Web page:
It’s so much sexier to talk about threesomes, unicorn screenings, and cocks… but once in a while, sexually active people—of any age, orientation, poly or mono, kink or vanilla, status—need to review safe sex, and stay up to date on protecting their bodies and health.
It’s never a bad time to review your sex habits, beliefs, partners, and to reinforce healthy practices.
Here are some important reminders about safe sex and options that work well for polyamorous people.
Condoms are key.
Obviously sex feels better without having your dick wrapped up like a mummy, but the condom is the essential tool of sexual liberation. It protects your most cherished possession from STIs, and it protects your partners. What you lose in skin-on-skin contact, you gain in variety and peace of mind.
If it’s been a while since you’ve experimented with different condoms, try some new ones. There are so many varieties, and you want to make sure you’re wearing the best fit. If you don’t particularly like the ones you’re using, you may be pleasantly surprised to find that another brand feels a lot better.
Some poly folks have skin-on-skin sex with primary partnerships, and practice safe sex with all other partners.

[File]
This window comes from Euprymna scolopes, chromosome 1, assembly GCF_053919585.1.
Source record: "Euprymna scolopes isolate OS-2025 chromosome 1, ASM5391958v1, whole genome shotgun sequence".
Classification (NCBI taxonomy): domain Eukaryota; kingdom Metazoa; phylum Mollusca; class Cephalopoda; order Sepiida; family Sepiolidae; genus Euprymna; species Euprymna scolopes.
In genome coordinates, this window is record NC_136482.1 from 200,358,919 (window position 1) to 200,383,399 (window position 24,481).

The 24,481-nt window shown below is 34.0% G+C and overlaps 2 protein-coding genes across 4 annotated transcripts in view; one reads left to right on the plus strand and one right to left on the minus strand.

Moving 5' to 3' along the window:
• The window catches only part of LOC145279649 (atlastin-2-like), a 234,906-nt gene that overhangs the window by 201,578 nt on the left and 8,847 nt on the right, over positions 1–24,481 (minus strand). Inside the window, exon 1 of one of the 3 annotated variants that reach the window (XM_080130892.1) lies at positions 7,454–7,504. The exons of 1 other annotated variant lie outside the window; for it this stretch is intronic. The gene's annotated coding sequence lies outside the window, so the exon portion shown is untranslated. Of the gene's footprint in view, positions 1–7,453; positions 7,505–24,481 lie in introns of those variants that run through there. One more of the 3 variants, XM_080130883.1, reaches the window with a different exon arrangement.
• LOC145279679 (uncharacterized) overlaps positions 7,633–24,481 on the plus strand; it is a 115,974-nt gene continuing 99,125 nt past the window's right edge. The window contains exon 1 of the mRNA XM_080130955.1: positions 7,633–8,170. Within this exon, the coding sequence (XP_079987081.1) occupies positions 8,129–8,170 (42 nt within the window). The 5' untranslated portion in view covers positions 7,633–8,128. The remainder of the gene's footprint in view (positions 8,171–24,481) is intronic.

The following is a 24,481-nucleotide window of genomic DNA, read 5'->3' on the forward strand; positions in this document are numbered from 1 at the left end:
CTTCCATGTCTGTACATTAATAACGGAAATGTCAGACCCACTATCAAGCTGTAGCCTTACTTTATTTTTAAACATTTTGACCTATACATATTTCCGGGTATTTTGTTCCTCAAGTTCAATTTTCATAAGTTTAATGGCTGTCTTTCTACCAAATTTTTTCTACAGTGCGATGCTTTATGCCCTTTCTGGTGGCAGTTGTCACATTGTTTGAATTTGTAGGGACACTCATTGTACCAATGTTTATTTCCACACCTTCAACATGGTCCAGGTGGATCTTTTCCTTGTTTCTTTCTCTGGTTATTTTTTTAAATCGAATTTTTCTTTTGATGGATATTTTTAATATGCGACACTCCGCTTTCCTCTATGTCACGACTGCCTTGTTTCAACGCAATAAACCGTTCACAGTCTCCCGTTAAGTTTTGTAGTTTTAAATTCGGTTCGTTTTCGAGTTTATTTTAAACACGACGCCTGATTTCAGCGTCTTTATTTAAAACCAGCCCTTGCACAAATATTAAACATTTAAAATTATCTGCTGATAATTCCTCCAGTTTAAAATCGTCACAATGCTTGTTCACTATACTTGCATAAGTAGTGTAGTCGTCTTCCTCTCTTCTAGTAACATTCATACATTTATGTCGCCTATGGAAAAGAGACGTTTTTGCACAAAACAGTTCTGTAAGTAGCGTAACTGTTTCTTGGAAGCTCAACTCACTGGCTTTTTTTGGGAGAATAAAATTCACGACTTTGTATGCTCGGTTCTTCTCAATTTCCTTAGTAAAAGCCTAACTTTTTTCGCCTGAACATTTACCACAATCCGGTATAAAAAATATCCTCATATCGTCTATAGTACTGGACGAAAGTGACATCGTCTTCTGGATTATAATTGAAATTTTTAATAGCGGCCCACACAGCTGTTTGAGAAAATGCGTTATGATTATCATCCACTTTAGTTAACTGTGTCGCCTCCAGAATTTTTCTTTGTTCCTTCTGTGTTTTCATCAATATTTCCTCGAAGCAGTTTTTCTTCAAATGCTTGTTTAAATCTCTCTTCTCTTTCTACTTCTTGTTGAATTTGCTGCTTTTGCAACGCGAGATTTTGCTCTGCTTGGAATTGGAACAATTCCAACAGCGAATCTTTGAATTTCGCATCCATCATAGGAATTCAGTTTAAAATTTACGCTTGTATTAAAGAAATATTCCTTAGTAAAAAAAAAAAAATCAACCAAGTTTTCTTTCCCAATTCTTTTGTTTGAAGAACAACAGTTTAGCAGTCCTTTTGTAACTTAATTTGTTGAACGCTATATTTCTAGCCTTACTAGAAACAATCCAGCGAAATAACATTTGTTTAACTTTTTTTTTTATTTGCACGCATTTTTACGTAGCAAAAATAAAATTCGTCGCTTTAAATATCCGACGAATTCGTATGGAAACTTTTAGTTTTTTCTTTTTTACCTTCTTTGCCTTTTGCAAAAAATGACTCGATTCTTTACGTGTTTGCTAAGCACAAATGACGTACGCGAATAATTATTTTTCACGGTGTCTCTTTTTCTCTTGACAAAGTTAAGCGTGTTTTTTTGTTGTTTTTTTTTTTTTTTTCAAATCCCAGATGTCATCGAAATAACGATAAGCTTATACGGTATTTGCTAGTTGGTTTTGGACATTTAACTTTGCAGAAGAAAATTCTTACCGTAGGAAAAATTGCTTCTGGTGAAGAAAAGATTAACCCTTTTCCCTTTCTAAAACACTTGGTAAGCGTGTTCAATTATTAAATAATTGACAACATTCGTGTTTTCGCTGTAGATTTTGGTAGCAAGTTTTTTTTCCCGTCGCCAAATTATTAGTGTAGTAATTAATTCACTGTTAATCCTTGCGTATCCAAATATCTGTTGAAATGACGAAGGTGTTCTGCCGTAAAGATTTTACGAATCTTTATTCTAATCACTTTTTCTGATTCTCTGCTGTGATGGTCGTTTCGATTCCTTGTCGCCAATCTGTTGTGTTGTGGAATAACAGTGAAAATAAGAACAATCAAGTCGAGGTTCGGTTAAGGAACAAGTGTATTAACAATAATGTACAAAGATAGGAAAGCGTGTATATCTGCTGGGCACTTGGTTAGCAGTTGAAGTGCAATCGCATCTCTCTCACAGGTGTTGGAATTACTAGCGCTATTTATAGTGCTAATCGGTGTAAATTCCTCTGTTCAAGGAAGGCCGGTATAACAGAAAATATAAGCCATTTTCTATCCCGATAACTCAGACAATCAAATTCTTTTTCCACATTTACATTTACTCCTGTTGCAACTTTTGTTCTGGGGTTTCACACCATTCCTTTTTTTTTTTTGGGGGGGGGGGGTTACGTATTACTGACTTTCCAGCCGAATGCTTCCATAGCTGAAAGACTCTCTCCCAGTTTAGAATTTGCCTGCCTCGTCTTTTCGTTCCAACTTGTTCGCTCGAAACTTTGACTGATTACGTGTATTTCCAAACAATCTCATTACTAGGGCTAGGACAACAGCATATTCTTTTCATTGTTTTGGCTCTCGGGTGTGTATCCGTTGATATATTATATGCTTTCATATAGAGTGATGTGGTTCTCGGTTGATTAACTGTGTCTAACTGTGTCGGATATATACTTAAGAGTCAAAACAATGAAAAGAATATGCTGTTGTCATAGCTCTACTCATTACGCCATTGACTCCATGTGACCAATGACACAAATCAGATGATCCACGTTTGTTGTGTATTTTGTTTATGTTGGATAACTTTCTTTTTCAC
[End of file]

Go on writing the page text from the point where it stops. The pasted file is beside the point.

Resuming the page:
Poly folks who have a primary partnership often practice safe sex with all other lovers. That extra intimacy is one of the defining factors for them of their primary commitment, and trusting each other to use protection with everyone else makes it possible to feel secure together.
Have a safe polycule.
Not all poly practitioners are in open relationships in the sense that they date unlimited people. Many have a triad, or a polycule—a set of partners in any number that are committed to each other. After HIV and STI screenings, they enjoy sex with each other in any variation, but don’t go outside of that chosen group.
Have regular checkups with your doctor.
Make sure you’re part of an open, trusting, and honest relationship with a doctor. If your doctor doesn’t know you’re polyamorous and you’re embarrassed to tell him or her, get over it or find another doctor who is more liberal.
Doctors are there to serve you, complete with your good habits and bad, whether or not they agree with everything in your life. A doctor has heard it all, believe me, so get real with yours.
Maintain health and well being in general.
Safe sex isn’t just about putting on a condom and popping pills when an infection crops up.
Getting fresh air and sunshine vitamin D, stretching, staying active through the seasons, eating a wide variety of healthy foods, keeping your apartment clean, getting enough sleep—all of these help to keep you happy and bolster your immunity so that fighting off germs and viruses, whether at the mall or in bed, is a breeze.